What about us?  Do we also behave differently around different people?  We certainly do!  I was speaking with a new client this afternoon who was wanting help with some problems he is experiencing at work.  Most of the time he is fine, but when in the company of certain colleagues he goes to pieces and loses his confidence completely; we’ve probably all experienced something similar at some point in our lives!

In NLP terms, this is known as “Perception is Projection” – in other words, we project our own “stuff” onto other people, which is then reflected back at us.  For example, if a person unconsciously reminds us of someone we met in the past who made us feel a certain way, we are likely to recreate those feelings without consciously realising why – we project the attributes of the original person onto the new person and have the perception that they are the cause of our feelings.  Snippets the poodle gave an excellent demonstration of this – when she first came to us she was afraid of men, so any man who came into the house was, in her perception, a truly terrifying being.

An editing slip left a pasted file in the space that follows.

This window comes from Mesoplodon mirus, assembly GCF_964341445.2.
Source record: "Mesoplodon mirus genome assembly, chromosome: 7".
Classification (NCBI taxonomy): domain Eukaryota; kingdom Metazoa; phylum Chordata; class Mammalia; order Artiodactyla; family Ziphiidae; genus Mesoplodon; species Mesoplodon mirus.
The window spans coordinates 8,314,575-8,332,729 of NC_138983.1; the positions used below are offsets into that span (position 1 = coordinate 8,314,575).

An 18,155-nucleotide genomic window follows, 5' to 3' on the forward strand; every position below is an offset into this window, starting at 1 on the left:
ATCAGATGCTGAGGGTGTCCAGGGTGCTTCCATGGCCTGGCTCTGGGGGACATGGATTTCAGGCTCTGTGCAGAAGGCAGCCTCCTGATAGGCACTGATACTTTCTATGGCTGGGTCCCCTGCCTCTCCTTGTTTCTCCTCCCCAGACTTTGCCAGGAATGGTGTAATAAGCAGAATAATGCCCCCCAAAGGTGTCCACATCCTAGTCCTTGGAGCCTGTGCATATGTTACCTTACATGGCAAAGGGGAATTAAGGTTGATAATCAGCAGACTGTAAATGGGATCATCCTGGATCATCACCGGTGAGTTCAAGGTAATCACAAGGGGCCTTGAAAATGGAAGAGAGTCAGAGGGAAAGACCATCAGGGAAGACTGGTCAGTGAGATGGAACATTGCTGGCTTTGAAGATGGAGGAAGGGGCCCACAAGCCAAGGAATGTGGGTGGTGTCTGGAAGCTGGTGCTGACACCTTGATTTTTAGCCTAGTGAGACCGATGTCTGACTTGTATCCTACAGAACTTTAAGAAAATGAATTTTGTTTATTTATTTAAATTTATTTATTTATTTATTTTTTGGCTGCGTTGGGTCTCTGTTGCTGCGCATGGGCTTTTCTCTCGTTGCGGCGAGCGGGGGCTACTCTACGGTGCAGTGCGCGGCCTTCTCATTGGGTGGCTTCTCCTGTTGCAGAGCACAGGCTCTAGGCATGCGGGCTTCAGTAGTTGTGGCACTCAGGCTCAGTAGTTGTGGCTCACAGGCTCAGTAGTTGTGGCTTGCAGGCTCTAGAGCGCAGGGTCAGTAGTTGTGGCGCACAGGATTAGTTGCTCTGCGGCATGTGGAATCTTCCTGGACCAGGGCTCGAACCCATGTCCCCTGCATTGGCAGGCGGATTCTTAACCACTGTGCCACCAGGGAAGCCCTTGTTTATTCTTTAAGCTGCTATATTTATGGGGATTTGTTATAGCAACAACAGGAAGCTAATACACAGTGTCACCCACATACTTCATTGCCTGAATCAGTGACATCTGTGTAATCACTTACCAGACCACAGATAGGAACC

When we become consciously aware of an unwanted projection it then becomes possible to do something about it, either by acknowledging that this person is not the same person as the original person who made us feel this way, or by addressing the underlying “stuff” within ourselves (often a limiting belief) that created the feeling in the first place.

Amongst the canine members of staff, however, doubtless Theo will continue to be best friends with Lily unless Poppy is around; Poppy will be very, very quiet when by herself, but act as a noise catalyst (or should that be “dogalyst”?) when with the others; Lily will have to be forcibly restrained until visitors are safely inside the hallway if Theo is around, and Daisy will remain Daisy, regardless of all the rest of us… until such time as another junior canine member of staff arrives, to shake up the mix yet again!